“A Long December” Counting Crows - Lawrence Carroll - Music Video, Scenic - Backdrop, Picasso copy & (Adam Dirtz)While working on a shoot for Dave Matthews my right hand was crushed in a freight elevator. The good news is my micro skills are left handed and my macro skills are primarily right handed. The injury required two surgeries and took a long time to heal. It gave me time to do a lot of thinking. My decision was to become independent and focus on my dream as a fine artist.
Amy Runyen's Pomegranate painting as seen in the Dunphy homeSome of my friends started an art rental business in the entertainment industry. I sold their rental company a few paintings. Some of those paintings became popular and were used on TV shows like “Third Rock from the Sun” and “Las Vegas”. The set designer for Modern Family saw my work on sets and came by our studio to check out my art. They ended up buying a boat painting that hangs in the Dunphy house and Junk Food. They mentioned that they also needed a red piece for the kitchen in the Dunphy house and so my wife created the pomegranate for them. That’s the story in a nut shell.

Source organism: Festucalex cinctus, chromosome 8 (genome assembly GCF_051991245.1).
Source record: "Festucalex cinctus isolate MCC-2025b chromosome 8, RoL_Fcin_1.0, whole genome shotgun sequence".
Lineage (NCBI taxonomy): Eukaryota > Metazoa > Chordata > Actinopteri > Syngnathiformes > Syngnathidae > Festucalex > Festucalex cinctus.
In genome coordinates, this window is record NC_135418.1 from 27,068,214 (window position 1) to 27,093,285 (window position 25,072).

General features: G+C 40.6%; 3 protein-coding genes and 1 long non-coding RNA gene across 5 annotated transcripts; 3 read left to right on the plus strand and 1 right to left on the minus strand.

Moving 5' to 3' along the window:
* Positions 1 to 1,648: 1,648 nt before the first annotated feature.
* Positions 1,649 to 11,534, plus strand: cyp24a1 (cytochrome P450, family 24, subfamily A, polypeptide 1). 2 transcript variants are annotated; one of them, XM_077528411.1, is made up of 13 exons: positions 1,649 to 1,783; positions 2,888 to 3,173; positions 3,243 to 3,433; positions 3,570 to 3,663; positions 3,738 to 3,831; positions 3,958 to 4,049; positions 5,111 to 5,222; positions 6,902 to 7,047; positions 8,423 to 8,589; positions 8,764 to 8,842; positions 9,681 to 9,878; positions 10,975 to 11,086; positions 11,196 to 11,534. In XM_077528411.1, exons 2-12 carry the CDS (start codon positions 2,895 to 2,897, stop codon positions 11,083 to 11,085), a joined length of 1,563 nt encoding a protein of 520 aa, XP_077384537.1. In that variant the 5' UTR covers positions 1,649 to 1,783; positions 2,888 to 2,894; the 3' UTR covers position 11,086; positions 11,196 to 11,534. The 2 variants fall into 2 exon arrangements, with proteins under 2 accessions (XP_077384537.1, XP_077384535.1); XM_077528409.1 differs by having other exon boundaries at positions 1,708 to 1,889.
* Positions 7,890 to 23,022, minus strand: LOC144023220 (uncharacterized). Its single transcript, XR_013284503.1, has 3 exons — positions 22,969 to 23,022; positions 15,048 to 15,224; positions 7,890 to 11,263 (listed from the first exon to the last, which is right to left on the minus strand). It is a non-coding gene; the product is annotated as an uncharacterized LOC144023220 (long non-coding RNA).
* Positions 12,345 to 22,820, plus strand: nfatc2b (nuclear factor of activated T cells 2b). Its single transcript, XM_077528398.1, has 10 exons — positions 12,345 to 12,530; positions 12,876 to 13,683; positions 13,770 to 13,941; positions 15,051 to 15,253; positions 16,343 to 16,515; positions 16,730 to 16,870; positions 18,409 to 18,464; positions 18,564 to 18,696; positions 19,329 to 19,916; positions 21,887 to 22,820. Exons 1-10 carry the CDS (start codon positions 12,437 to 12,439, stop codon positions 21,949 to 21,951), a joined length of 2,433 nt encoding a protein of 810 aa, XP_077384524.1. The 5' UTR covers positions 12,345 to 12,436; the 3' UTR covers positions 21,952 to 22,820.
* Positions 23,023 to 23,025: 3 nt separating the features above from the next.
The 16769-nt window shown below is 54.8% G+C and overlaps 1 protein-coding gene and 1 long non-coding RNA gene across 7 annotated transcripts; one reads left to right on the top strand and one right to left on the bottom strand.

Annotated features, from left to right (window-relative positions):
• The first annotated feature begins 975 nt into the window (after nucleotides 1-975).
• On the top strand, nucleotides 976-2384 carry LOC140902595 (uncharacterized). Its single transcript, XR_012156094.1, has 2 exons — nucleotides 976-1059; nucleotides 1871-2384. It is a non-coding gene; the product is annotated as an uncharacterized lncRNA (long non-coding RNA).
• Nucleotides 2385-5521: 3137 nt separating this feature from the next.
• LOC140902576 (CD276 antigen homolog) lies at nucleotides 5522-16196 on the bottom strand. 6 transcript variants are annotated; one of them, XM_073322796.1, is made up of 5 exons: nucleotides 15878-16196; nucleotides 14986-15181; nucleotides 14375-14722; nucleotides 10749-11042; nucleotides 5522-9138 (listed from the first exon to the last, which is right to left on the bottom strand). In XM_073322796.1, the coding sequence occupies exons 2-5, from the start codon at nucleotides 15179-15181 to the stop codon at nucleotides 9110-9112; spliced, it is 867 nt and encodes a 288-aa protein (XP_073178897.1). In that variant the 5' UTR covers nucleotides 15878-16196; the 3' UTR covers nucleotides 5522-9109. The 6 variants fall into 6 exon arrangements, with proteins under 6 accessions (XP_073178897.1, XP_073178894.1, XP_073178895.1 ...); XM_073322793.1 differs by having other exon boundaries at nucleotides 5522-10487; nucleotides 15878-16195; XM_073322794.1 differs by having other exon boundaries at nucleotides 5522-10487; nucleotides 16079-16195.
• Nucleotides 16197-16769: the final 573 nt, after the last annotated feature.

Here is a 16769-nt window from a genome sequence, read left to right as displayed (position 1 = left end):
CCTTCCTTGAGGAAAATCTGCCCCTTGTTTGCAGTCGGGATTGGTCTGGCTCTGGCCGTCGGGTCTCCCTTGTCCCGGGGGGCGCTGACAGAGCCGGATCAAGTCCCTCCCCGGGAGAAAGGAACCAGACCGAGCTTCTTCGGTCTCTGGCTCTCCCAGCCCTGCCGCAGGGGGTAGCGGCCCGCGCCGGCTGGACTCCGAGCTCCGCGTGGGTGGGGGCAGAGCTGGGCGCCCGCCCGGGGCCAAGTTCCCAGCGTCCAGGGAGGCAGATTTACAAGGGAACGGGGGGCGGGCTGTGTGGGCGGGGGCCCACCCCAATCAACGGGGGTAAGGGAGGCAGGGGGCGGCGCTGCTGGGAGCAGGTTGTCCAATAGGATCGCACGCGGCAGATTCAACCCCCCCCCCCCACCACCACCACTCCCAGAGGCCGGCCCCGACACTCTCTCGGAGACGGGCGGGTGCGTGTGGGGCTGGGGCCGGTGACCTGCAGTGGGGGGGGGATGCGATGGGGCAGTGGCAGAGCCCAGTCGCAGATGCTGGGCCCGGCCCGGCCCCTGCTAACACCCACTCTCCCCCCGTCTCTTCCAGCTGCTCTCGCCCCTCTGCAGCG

RB: Do you watch the show regularly and if so, who is your favorite character?Gloria
NR: Yes, we watch. As soon as we sold the paintings to Twentieth Century FOX we started watching. Who knew it would become a weekly ritual and a favorite show? My favorite character is Gloria, that lady is hilarious and very beautiful too. Her sense of humor and accent are fantastic and it’s fun to see her and Jay chatting, joking or arguing in front of Junk Food. The next in line is Cameron or Cam, he is quite the funny man. After that I vote for Phil an awkward and funny individual. The whole cast is spectacular as is the show, thus it has become a hit.